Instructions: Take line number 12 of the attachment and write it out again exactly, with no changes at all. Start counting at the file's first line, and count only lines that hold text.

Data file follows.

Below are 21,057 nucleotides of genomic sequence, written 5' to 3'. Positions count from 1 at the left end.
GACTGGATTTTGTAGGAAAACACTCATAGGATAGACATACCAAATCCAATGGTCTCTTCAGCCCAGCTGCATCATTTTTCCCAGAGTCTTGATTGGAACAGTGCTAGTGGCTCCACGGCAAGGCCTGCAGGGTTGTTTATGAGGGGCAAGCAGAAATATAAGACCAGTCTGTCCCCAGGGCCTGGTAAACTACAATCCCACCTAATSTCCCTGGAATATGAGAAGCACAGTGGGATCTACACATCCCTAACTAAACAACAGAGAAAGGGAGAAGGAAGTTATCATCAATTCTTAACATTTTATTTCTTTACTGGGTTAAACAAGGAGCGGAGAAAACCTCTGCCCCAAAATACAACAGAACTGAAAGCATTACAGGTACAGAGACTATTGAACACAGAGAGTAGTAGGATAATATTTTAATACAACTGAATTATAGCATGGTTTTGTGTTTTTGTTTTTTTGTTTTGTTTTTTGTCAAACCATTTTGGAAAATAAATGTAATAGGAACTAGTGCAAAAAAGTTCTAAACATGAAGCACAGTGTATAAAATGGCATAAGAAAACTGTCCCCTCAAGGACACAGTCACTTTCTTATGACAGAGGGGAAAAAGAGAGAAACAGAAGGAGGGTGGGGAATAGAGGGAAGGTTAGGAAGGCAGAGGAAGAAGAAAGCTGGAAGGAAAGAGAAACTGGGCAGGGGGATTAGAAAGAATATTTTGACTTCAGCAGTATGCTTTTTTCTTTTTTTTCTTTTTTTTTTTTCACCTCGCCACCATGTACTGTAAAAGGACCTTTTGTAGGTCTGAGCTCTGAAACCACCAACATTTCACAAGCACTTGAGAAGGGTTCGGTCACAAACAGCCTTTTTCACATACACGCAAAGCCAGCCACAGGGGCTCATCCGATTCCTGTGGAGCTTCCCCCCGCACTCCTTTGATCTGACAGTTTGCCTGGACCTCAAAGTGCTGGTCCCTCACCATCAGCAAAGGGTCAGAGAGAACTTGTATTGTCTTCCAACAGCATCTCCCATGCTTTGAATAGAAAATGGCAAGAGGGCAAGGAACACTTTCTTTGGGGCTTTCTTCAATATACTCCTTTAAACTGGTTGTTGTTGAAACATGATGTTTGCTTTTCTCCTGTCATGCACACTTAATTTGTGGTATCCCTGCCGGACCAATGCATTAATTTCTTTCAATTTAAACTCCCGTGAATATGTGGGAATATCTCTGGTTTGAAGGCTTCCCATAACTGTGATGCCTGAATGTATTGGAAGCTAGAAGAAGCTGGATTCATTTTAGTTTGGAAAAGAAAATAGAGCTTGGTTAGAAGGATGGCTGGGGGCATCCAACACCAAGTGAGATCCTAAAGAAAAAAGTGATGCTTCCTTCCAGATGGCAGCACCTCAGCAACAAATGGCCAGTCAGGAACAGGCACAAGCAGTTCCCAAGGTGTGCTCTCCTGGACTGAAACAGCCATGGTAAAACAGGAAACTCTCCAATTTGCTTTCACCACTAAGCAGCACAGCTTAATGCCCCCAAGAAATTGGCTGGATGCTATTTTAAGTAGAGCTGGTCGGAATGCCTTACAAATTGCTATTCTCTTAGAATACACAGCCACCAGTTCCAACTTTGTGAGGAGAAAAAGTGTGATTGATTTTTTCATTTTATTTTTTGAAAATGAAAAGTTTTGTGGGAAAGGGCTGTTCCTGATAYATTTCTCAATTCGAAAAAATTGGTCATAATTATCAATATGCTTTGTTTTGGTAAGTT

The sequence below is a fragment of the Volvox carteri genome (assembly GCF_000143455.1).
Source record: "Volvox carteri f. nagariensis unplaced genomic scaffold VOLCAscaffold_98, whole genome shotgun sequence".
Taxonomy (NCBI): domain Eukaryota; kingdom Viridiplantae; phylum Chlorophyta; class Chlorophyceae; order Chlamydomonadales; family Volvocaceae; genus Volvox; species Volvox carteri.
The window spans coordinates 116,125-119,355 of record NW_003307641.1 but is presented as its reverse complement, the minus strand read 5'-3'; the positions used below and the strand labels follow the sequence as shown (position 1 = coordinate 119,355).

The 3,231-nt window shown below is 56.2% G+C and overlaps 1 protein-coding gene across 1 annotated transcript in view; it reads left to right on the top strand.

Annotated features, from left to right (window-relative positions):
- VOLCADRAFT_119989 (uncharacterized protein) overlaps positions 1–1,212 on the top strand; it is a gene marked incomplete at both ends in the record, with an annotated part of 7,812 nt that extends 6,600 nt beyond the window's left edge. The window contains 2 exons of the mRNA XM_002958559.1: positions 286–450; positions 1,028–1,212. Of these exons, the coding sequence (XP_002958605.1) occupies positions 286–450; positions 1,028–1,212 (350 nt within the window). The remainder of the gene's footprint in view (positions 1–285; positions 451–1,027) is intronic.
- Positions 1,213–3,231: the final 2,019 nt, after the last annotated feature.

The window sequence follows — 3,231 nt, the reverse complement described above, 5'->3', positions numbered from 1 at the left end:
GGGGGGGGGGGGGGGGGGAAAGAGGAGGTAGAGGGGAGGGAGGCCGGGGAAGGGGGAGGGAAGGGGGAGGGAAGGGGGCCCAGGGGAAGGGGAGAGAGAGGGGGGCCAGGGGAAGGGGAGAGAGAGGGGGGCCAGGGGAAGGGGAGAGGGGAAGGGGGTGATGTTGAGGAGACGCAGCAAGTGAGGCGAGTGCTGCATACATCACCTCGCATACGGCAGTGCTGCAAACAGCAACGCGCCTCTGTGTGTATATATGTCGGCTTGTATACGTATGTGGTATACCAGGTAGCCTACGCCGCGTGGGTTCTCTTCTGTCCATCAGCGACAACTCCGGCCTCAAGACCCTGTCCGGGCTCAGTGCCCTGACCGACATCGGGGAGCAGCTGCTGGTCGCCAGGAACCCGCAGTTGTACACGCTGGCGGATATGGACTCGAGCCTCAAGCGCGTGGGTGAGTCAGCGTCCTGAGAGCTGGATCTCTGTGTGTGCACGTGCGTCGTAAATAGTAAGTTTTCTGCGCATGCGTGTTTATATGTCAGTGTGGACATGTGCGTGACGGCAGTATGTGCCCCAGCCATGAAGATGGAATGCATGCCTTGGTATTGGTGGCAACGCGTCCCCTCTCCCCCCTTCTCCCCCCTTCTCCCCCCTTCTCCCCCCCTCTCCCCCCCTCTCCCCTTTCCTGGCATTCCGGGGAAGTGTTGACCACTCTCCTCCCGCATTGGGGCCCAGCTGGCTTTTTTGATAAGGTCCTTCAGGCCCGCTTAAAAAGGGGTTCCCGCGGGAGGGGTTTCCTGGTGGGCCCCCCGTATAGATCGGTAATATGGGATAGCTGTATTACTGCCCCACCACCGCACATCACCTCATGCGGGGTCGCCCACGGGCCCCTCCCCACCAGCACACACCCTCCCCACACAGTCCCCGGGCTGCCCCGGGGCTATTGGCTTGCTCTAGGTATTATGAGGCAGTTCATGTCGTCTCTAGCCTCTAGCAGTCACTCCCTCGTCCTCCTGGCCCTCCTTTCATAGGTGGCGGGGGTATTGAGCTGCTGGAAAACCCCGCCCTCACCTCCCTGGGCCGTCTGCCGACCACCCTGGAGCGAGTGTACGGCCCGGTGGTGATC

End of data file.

GGGGGGGGGGGGGGGGGGAAAGAGGAGGTAGAGGGGAGGGAGGCCGGGGAAGGGGGAGGGAAGGGGGAGGGAAGGGGGCCCAGGGGAAGGGGAGAGAGAGGGGGGCCAGGGGAAGGGGAGAGAGAGGGGGGCCAGGGGAAGGGGAGAGGGGAAGGGGGTGATGTTGAGGAGACGCAGCAAGTGAGGCGAGTGCTGCATACATCACCTCGCATACGGCAGTGCTGCAAACAGCAACGCGCCTCTGTGTGTATATATGTCGGCTTGTATACGTATGTGGTATACCAGGTAGCCTACGCCGCGTGGGTTCTCTTCTGTCCATCAGCGACAACTCCGGCCTCAAGACCCTGTCCGGGCTCAGTGCCCTGACCGACATCGGGGAGCAGCTGCTGGTCGCCAGGAACCCGCAGTTGTACACGCTGGCGGATATGGACTCGAGCCTCAAGCGCGTGGGTGAGTCAGCGTCCTGAGAGCTGGATCTCTGTGTGTGCACGTGCGTCGTAAATAGTAAGTTTTCTGCGCATGCGTGTTTATATGTCAGTGTGGACATGTGCGTGACGGCAGTATGTGCCCCAGCCATGAAGATGGAATGCATGCCTTGGTATTGGTGGCAACGCGTCCCCTCTCCCCCCTTCTCCCCCCTTCTCCCCCCTTCTCCCCCCCTCTCCCCCCCTCTCCCCTTTCCTGGCATTCCGGGGAAGTGTTGACCACTCTCCTCCCGCATTGGGGCCCAGCTGGCTTTTTTGATAAGGTCCTTCAGGCCCGCTTAAAAAGGGGTTCCCGCGGGAGGGGTTTCCTGGTGGGCCCCCCGTATAGATCGGTAATATGGGATAGCTGTATTACTGCCCCACCACCGCACATCACCTCATGCGGGGTCGCCCACGGGCCCCTCCCCACCAGCACACACCCTCCCCACACAGTCCCCGGGCTGCCCCGGGGCTATTGGCTTGCTCTAGGTATTATGAGGCAGTTCATGTCGTCTCTAGCCTCTAGCAGTCACTCCCTCGTCCTCCTGGCCCTCCTTTCATAGGTGGCGGGGGTATTGAGCTGCTGGAAAACCCCGCCCTCACCTCCCTGGGCCGTCTGCCGACCACCCTGGAGCGAGTGTACGGCCCGGTGGTGATC